April 10, 2013



It is the first Sunday of the month and several Iris Ministries churches have gathered together here at ZimpeWomen capulanasto. It is also Women’s Day and the church is noisy and full to overflowing, bustling with movement, music, dancing – and joy, oh the African move-your-feet, clap-your-hands, sing-out-loud joy! Le le le le le le le!

The first Sunday of each month always reminds me of the bigger picture of life here in Mozambique. You see, I live at a children’s centre behind guarded gates and high walls. Zimpeto’s 260 kids get three square meals and two showers a day and new clothes when their old ones rip; they receive an education; they grow up amidst the love and support of a community of believers. I live in a comparably well-off bubble slap-bang in the midst of a community so poor that many people right outside our well-guarded gates eat onlladies church weddingy one meal a day.

On the first Sunday of each month, the “real” Mozambique visits for the morning. I sit near the old vovos – the grandmothers - in their traditional, vibrantly-coloured capulanas and head scarves, looking so much older than their years.

I cuddle a little girl on my lap whose skirt is held up with a safety pin and whose knees are scabby and weeping. Her big brother, perhaps nine or ten, stands next to us, his smile bright and his eyes sparkling with good humour even as his light hair and dull skin wordlessly reveal his malnutrition. While the music plays, his ripped, buttonless shirt flaps open and faGuitar and dancinglls off one shoulder each time he copies the vigorous slide-stamp-clap movement of the older boys near him. As the dust clouds rise from their feet and beads of sweat are flicked away, he pulls his shirt back on, determined to keep up with his heroes, the big boys in their big boy shirts with their big boy haircuts. Everyone needs a hero.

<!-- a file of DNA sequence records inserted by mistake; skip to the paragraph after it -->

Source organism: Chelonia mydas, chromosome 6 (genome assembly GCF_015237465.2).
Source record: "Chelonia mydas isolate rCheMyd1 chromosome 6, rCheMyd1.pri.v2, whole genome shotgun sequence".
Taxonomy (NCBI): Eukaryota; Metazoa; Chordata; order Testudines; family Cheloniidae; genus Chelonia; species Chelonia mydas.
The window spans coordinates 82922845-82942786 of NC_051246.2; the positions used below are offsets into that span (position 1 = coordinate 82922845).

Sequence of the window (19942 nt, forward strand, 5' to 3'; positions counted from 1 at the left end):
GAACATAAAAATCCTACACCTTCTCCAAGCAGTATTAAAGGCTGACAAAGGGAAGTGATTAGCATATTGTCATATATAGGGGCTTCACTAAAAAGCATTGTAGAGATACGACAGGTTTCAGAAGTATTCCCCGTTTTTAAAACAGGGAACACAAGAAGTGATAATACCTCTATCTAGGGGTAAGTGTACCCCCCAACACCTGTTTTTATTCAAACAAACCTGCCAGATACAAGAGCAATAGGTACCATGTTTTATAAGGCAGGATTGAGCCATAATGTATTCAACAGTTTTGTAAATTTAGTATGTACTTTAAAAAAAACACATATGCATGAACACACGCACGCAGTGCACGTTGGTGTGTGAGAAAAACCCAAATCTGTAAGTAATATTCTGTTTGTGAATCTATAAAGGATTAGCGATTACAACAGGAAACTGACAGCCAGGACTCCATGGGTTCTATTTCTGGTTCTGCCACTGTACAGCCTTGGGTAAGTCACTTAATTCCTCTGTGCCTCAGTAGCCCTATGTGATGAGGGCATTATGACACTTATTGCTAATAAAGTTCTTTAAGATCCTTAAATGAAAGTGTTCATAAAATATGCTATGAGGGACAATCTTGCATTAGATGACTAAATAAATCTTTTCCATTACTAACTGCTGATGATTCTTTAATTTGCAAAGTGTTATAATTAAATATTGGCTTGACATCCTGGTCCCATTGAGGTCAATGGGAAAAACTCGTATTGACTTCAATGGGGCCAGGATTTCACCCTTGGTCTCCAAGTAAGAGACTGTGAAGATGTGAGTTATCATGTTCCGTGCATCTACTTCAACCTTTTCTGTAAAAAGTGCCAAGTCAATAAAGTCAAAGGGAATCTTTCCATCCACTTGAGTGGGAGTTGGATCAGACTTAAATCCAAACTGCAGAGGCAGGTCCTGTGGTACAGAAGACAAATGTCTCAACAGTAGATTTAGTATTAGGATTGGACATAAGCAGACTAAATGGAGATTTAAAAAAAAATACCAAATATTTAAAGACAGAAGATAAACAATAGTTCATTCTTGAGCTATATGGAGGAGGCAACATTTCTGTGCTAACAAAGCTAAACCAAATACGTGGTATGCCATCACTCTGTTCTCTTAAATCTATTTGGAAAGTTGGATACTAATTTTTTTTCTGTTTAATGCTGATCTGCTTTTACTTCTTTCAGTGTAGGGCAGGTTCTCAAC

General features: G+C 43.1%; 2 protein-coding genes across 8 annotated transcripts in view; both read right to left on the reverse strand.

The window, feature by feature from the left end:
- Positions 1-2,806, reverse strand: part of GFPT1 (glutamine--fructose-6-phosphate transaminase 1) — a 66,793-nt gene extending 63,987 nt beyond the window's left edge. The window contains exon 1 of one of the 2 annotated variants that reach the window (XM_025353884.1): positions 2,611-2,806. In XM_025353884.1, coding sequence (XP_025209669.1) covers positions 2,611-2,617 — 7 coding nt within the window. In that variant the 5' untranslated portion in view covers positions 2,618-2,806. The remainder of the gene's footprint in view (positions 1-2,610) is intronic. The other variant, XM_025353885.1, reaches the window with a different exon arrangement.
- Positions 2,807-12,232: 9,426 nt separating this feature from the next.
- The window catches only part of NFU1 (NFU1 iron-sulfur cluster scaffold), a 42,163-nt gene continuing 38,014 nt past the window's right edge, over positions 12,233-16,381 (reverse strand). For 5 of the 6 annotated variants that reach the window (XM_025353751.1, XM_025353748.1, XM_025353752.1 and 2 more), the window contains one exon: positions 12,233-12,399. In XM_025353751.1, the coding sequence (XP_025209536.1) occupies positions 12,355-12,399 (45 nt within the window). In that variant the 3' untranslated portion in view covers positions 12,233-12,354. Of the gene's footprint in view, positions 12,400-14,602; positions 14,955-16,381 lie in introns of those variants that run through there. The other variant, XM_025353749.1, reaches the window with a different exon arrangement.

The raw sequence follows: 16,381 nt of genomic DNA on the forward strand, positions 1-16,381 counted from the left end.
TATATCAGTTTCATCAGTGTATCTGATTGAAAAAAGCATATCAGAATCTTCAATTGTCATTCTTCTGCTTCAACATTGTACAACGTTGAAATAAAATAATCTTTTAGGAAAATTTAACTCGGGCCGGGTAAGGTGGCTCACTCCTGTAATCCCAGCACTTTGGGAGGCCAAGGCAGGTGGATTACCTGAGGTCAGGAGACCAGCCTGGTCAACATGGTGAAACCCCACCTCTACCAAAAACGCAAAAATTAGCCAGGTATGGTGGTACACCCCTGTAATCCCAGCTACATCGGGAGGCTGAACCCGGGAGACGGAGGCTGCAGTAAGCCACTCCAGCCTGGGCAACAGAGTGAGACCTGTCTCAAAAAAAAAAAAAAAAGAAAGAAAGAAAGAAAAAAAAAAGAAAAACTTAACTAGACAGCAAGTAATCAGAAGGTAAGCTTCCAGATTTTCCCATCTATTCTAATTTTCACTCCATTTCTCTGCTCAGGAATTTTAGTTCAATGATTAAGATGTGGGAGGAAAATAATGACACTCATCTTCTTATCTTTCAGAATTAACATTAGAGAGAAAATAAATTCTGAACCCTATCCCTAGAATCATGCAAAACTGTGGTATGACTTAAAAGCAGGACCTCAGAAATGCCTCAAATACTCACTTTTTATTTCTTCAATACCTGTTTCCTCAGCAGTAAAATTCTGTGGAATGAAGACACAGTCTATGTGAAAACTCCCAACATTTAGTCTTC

The longer I live here, the more desensitised I become and the less I notice the poverty and its attendant suffering right on my doorstep. I no longer rage loudly at the injustices surrounding me but simmer quietly instead. Perhaps I have run out of words. Perhaps my heart grew weary from feeling too deeply, too often. Or perhaps, somewhere along the line, I decided to stopsick woman 2 feeling because it was too hard.

A year ago I used to pray each Sunday with a young woman who was too sick to sit up in church. She would drag her emaciated body onto the back of our flat-bed truck, ride to church with others from the community, make it in the door then lie down, having expended all her strength to get there. Each week I would sit on the floor or on a bench and pray with her, flicking the flies away and desperately pleading for healing and life to flow back into her wasted frame. It has been a year now and, somewhere along the way, she stopped coming. I didn’t notice until today. How could I not notice?

Indifference is grey. It is dull and tasteless and it is deceptively powerful. I need the sharp stab of conscience to move me once more, to guide me, to have its painful way in the apathetic corners of my heart. If not, what am I doing here?

I want to carry with me always the jagged painWomens Day 1 I feel as I look around me now. This is my church. This is where I come to worship. It is a gift I cannot fully fathom. This is a world so different from the one from which I came. God, keep my heart soft to the needs around me, to the suffering of my brothers and sisters as I serve You here.